Say you just got into BJJ, and you’re loving every minute of it. You anticipate the next practice when one has just finished, and spend your Friday nights doing Stephan Kesting marathons until you begin to have a hard time blinking from how bloodshot your eyes are. Your new hobby has you completely infatuated. However, it’s vital not to overdo it because you may end up turning something you are very passionate about into a chore. Here are a few tips and things to look out for that will raise red flags if you are overtraining:
Have you ever noticed how a lot of athletes get sick before competition? That’s directly a result of overtraining. Rule one: Don’t train like a beast right before a competition! That probably sounds ridiculous, but you will actually waste all your body’s energy before having to actually do the real thing. Training decreases your body’s performance, therefore you need to replenish it with the same amount of rest you put into your session, or maybe even more. You can train heavily before a competition, but it’s recommended to give yourself 5-10 rest days before getting in front of the referees. If you can’t keep away from the mats, you should focus on doing just very light exercises… (This is probably cringe-worthy for those that are obsessed with BJJ)
That leads me into rule number two: The harder you train, the more you need to rest. Moreover, make sure you aren’t eating too little, and allow yourself the proper amount of time to recover from injuries. Even if you can’t stand being away from practice for more than a week, listen to your body. If your body needs rest, then let it be. If you hit the mats too early after an illness, you will squander all the energy your body has managed to create to fight off that illness, and use it to roll, which in turn, will just land you back on bed rest.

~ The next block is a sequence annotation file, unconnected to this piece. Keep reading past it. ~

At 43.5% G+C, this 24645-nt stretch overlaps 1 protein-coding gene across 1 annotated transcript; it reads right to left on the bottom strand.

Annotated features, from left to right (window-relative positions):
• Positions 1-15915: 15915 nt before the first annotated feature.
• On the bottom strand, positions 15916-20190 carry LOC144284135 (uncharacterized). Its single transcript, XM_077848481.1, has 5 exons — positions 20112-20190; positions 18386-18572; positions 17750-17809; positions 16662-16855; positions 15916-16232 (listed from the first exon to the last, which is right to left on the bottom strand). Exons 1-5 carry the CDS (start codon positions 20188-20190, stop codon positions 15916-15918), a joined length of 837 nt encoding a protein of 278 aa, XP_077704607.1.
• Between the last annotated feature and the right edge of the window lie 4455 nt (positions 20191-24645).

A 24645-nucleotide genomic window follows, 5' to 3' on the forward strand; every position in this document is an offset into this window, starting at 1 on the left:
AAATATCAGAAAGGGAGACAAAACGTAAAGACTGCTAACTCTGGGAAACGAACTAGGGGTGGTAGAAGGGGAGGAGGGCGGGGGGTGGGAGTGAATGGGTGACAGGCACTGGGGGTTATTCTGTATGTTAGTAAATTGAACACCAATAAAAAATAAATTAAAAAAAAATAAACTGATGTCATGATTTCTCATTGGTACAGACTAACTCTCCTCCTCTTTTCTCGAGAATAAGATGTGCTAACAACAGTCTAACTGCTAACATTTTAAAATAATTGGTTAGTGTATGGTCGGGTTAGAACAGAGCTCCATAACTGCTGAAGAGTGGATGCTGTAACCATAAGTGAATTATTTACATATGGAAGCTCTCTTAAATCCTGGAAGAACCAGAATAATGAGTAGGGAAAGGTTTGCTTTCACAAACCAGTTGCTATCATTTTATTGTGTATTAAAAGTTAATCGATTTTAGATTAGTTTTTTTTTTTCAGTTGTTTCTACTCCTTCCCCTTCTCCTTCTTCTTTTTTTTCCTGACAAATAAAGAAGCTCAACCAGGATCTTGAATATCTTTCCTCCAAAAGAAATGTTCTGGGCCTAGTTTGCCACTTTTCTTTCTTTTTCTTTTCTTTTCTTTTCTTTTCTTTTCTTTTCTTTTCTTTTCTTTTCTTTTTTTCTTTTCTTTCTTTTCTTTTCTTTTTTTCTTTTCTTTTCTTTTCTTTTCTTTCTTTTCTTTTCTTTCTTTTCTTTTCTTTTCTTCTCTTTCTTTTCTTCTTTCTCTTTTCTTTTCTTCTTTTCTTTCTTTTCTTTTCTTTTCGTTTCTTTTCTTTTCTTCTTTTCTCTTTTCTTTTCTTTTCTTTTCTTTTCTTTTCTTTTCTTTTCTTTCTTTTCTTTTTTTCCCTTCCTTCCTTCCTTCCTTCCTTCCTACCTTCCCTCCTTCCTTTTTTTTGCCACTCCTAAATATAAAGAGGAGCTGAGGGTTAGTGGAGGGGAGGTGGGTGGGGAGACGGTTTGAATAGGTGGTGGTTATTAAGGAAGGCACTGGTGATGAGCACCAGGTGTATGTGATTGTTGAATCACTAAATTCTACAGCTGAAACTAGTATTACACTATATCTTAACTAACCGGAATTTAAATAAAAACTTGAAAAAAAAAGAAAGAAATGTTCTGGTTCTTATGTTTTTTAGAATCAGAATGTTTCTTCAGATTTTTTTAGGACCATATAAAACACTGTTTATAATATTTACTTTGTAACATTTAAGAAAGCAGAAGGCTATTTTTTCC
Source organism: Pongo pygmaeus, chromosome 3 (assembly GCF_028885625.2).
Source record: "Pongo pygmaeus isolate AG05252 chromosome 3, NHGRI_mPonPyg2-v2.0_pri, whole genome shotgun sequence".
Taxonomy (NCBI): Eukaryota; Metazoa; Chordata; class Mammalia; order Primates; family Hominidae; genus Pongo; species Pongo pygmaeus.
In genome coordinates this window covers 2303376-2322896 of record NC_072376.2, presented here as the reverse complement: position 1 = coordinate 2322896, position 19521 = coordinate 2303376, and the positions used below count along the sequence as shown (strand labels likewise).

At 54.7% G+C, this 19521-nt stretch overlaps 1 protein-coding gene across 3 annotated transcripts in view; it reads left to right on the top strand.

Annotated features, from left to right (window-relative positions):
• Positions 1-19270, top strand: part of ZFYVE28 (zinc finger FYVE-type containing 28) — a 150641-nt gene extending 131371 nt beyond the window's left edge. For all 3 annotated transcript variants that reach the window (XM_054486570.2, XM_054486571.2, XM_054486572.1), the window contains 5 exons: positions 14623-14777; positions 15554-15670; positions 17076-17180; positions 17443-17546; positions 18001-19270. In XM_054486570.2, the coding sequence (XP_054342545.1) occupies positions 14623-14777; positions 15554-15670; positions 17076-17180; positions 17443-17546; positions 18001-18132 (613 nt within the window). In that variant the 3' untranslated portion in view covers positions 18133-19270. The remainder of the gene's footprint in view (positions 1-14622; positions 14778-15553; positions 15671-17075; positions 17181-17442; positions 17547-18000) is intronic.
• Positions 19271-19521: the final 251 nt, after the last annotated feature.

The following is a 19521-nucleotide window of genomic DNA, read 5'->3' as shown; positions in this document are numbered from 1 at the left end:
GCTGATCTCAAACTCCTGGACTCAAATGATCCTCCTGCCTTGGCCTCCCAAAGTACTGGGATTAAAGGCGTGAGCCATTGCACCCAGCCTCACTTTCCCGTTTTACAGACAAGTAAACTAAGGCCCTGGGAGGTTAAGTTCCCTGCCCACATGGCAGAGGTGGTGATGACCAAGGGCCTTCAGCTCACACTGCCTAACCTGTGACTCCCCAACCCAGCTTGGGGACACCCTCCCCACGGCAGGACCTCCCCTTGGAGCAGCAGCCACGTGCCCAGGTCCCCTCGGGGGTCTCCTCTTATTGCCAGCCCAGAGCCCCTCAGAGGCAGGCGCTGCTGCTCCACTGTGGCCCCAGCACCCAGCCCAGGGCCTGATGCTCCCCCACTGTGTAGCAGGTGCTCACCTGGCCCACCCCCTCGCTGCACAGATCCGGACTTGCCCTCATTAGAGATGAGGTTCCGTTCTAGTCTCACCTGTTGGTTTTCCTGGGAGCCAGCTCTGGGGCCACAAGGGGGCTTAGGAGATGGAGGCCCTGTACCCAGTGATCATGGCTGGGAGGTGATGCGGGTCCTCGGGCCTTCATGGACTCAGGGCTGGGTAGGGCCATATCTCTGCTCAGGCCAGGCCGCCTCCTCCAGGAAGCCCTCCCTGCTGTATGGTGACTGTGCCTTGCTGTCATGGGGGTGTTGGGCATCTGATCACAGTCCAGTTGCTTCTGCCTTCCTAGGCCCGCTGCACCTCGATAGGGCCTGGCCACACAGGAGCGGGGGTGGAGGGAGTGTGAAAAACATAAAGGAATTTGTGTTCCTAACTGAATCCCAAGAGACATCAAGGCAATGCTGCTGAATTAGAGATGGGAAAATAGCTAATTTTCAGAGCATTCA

Rule number three: How can I tell if I’m overtraining? Is your appetite going down? Are you constantly short on energy, or easily fatigued? Are you always cranky or unmotivated? Are you sore all over? Is your performance average to low? And most importantly, have you lost your love for training? If you feel any of the above, it’s a good idea to slow your pace way down. Cut out one or two things out of your BJJ routine. This may involve going to one fewer class a week, and doing something else that excites you. Taking a day or two off and just relaxing will be a really good refresher. I’ve noticed that it’s key to have balance for anything in life, such as your relationships, daily activities, and even the food you eat, but particularly with BJJ since at some point it becomes a lifestyle. For me, practising BJJ keeps me sane. It helps me stay disciplined, and always puts a happy glow on my face when I arrive at practice and see my coaches and teammates. I consider them a second family. Despite how wonderful all that can be, I find myself at times being really discouraged, or just very moody. Now, I automatically associate that frame of mind with overtraining. The problem isn’t BJJ, it’s me. I decided that BJJ would be one part of my life, and that the rest of my day would be filled with other things I love to do.
Think about what you can realistically do at training. If you don’t think it through and just put too much on your plate, your journey in BJJ will not be an enjoyable one. It’s okay to take a break; BJJ will always be there for you.
John Danaher’s Simple Principles Make The Most Complicated Position In Jiu-Jitsu, The Open Guard, Devastating For Your Opponents
- Master the Open Guard with perhaps the best coach in all of Brazilian Jiu-Jitsu, the legendary John Danaher.
- Professor Danaher expertly shows the single biggest determinant of success, the gripping secrets to maximum leverage, and then explores the fundamentals of kuzushi and how this ancient concept is his focus in all attacks.